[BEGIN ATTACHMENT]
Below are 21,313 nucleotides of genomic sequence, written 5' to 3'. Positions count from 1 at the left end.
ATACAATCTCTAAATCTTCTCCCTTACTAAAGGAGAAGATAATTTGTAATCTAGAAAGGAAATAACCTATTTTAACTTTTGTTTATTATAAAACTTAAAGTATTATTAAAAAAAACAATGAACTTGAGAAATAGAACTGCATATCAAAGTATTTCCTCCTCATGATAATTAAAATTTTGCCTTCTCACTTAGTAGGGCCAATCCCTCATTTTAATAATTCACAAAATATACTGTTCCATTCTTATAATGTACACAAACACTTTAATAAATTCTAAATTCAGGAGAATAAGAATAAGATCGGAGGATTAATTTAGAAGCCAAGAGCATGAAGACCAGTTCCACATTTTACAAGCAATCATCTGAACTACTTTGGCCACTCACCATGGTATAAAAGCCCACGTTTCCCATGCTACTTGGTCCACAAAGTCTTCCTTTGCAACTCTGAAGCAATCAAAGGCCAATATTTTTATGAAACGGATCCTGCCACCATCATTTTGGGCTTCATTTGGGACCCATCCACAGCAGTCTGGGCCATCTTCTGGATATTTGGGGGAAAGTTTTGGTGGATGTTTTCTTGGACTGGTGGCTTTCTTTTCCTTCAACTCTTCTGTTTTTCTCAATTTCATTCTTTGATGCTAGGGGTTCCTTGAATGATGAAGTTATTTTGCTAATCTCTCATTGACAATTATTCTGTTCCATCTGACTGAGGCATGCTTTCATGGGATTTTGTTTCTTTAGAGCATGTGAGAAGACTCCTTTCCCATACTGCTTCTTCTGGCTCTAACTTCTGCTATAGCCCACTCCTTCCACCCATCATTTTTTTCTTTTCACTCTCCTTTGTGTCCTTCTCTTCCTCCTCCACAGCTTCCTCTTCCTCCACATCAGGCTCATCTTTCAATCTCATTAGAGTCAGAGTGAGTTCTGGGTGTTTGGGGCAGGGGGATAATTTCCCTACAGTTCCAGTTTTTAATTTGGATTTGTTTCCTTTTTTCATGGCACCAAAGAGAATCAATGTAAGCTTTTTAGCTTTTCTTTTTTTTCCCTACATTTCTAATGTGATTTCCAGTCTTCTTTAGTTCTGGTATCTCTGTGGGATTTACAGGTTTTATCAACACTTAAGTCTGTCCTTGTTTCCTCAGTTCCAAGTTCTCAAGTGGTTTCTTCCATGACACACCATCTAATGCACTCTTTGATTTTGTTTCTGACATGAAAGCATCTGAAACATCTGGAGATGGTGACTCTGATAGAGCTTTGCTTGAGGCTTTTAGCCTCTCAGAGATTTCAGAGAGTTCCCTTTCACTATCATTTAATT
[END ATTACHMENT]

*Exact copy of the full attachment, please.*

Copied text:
Below are 21,313 nucleotides of genomic sequence, written 5' to 3'. Positions count from 1 at the left end.
ATACAATCTCTAAATCTTCTCCCTTACTAAAGGAGAAGATAATTTGTAATCTAGAAAGGAAATAACCTATTTTAACTTTTGTTTATTATAAAACTTAAAGTATTATTAAAAAAAACAATGAACTTGAGAAATAGAACTGCATATCAAAGTATTTCCTCCTCATGATAATTAAAATTTTGCCTTCTCACTTAGTAGGGCCAATCCCTCATTTTAATAATTCACAAAATATACTGTTCCATTCTTATAATGTACACAAACACTTTAATAAATTCTAAATTCAGGAGAATAAGAATAAGATCGGAGGATTAATTTAGAAGCCAAGAGCATGAAGACCAGTTCCACATTTTACAAGCAATCATCTGAACTACTTTGGCCACTCACCATGGTATAAAAGCCCACGTTTCCCATGCTACTTGGTCCACAAAGTCTTCCTTTGCAACTCTGAAGCAATCAAAGGCCAATATTTTTATGAAACGGATCCTGCCACCATCATTTTGGGCTTCATTTGGGACCCATCCACAGCAGTCTGGGCCATCTTCTGGATATTTGGGGGAAAGTTTTGGTGGATGTTTTCTTGGACTGGTGGCTTTCTTTTCCTTCAACTCTTCTGTTTTTCTCAATTTCATTCTTTGATGCTAGGGGTTCCTTGAATGATGAAGTTATTTTGCTAATCTCTCATTGACAATTATTCTGTTCCATCTGACTGAGGCATGCTTTCATGGGATTTTGTTTCTTTAGAGCATGTGAGAAGACTCCTTTCCCATACTGCTTCTTCTGGCTCTAACTTCTGCTATAGCCCACTCCTTCCACCCATCATTTTTTTCTTTTCACTCTCCTTTGTGTCCTTCTCTTCCTCCTCCACAGCTTCCTCTTCCTCCACATCAGGCTCATCTTTCAATCTCATTAGAGTCAGAGTGAGTTCTGGGTGTTTGGGGCAGGGGGATAATTTCCCTACAGTTCCAGTTTTTAATTTGGATTTGTTTCCTTTTTTCATGGCACCAAAGAGAATCAATGTAAGCTTTTTAGCTTTTCTTTTTTTTCCCTACATTTCTAATGTGATTTCCAGTCTTCTTTAGTTCTGGTATCTCTGTGGGATTTACAGGTTTTATCAACACTTAAGTCTGTCCTTGTTTCCTCAGTTCCAAGTTCTCAAGTGGTTTCTTCCATGACACACCATCTAATGCACTCTTTGATTTTGTTTCTGACATGAAAGCATCTGAAACATCTGGAGATGGTGACTCTGATAGAGCTTTGCTTGAGGCTTTTAGCCTCTCAGAGATTTCAGAGAGTTCCCTTTCACTATCATTTAATT